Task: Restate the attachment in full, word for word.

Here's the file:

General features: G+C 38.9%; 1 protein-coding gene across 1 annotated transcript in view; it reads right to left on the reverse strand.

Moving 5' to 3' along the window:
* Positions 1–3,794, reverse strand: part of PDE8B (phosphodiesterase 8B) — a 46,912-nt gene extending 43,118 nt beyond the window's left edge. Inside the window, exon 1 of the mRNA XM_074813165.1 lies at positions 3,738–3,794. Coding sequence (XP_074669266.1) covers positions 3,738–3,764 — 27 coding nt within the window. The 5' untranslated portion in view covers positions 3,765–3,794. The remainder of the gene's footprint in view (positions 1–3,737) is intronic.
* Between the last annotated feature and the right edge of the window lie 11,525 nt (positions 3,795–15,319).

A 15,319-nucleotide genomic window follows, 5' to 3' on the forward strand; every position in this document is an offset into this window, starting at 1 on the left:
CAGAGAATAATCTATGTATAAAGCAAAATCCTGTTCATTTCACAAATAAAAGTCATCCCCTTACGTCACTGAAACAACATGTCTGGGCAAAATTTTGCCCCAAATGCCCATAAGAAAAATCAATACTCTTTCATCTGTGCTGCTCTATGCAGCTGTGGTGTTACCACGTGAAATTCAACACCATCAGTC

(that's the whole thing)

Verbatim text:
General features: G+C 38.9%; 1 protein-coding gene across 1 annotated transcript in view; it reads right to left on the reverse strand.

Moving 5' to 3' along the window:
* Positions 1–3,794, reverse strand: part of PDE8B (phosphodiesterase 8B) — a 46,912-nt gene extending 43,118 nt beyond the window's left edge. Inside the window, exon 1 of the mRNA XM_074813165.1 lies at positions 3,738–3,794. Coding sequence (XP_074669266.1) covers positions 3,738–3,764 — 27 coding nt within the window. The 5' untranslated portion in view covers positions 3,765–3,794. The remainder of the gene's footprint in view (positions 1–3,737) is intronic.
* Between the last annotated feature and the right edge of the window lie 11,525 nt (positions 3,795–15,319).

A 15,319-nucleotide genomic window follows, 5' to 3' on the forward strand; every position in this document is an offset into this window, starting at 1 on the left:
CAGAGAATAATCTATGTATAAAGCAAAATCCTGTTCATTTCACAAATAAAAGTCATCCCCTTACGTCACTGAAACAACATGTCTGGGCAAAATTTTGCCCCAAATGCCCATAAGAAAAATCAATACTCTTTCATCTGTGCTGCTCTATGCAGCTGTGGTGTTACCACGTGAAATTCAACACCATCAGTC